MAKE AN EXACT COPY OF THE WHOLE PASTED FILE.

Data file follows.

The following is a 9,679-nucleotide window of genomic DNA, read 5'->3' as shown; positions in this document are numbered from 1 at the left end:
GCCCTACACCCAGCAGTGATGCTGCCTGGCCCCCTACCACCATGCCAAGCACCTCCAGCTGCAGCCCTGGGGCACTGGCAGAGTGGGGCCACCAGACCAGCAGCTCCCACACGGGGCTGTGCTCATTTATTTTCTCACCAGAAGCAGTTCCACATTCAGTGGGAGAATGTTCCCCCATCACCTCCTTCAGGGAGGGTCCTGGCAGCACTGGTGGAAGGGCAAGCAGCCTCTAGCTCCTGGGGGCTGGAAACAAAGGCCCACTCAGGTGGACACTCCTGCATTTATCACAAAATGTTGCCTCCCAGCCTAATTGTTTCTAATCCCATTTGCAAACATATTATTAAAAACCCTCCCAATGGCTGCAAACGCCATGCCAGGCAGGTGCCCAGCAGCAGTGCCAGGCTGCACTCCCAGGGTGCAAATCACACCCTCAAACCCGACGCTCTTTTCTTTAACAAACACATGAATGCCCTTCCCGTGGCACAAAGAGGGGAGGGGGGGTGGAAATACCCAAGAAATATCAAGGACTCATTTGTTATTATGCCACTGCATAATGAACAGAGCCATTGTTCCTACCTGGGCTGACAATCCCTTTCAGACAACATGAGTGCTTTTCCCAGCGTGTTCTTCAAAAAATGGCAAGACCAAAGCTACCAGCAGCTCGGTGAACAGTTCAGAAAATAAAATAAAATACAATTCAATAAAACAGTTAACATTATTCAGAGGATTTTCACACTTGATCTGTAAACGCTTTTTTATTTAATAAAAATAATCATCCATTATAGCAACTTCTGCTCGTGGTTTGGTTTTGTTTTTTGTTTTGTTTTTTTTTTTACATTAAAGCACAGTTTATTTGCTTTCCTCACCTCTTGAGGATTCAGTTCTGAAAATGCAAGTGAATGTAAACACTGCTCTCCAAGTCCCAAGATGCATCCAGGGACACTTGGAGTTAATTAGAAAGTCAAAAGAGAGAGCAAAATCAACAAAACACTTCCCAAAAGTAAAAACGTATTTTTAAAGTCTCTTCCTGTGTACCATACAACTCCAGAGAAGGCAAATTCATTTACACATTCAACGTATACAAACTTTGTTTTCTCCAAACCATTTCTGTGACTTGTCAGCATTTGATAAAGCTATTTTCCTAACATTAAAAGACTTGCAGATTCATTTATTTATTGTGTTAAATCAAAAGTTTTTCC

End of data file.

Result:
The following is a 9,679-nucleotide window of genomic DNA, read 5'->3' as shown; positions in this document are numbered from 1 at the left end:
GCCCTACACCCAGCAGTGATGCTGCCTGGCCCCCTACCACCATGCCAAGCACCTCCAGCTGCAGCCCTGGGGCACTGGCAGAGTGGGGCCACCAGACCAGCAGCTCCCACACGGGGCTGTGCTCATTTATTTTCTCACCAGAAGCAGTTCCACATTCAGTGGGAGAATGTTCCCCCATCACCTCCTTCAGGGAGGGTCCTGGCAGCACTGGTGGAAGGGCAAGCAGCCTCTAGCTCCTGGGGGCTGGAAACAAAGGCCCACTCAGGTGGACACTCCTGCATTTATCACAAAATGTTGCCTCCCAGCCTAATTGTTTCTAATCCCATTTGCAAACATATTATTAAAAACCCTCCCAATGGCTGCAAACGCCATGCCAGGCAGGTGCCCAGCAGCAGTGCCAGGCTGCACTCCCAGGGTGCAAATCACACCCTCAAACCCGACGCTCTTTTCTTTAACAAACACATGAATGCCCTTCCCGTGGCACAAAGAGGGGAGGGGGGGTGGAAATACCCAAGAAATATCAAGGACTCATTTGTTATTATGCCACTGCATAATGAACAGAGCCATTGTTCCTACCTGGGCTGACAATCCCTTTCAGACAACATGAGTGCTTTTCCCAGCGTGTTCTTCAAAAAATGGCAAGACCAAAGCTACCAGCAGCTCGGTGAACAGTTCAGAAAATAAAATAAAATACAATTCAATAAAACAGTTAACATTATTCAGAGGATTTTCACACTTGATCTGTAAACGCTTTTTTATTTAATAAAAATAATCATCCATTATAGCAACTTCTGCTCGTGGTTTGGTTTTGTTTTTTGTTTTGTTTTTTTTTTTACATTAAAGCACAGTTTATTTGCTTTCCTCACCTCTTGAGGATTCAGTTCTGAAAATGCAAGTGAATGTAAACACTGCTCTCCAAGTCCCAAGATGCATCCAGGGACACTTGGAGTTAATTAGAAAGTCAAAAGAGAGAGCAAAATCAACAAAACACTTCCCAAAAGTAAAAACGTATTTTTAAAGTCTCTTCCTGTGTACCATACAACTCCAGAGAAGGCAAATTCATTTACACATTCAACGTATACAAACTTTGTTTTCTCCAAACCATTTCTGTGACTTGTCAGCATTTGATAAAGCTATTTTCCTAACATTAAAAGACTTGCAGATTCATTTATTTATTGTGTTAAATCAAAAGTTTTTCC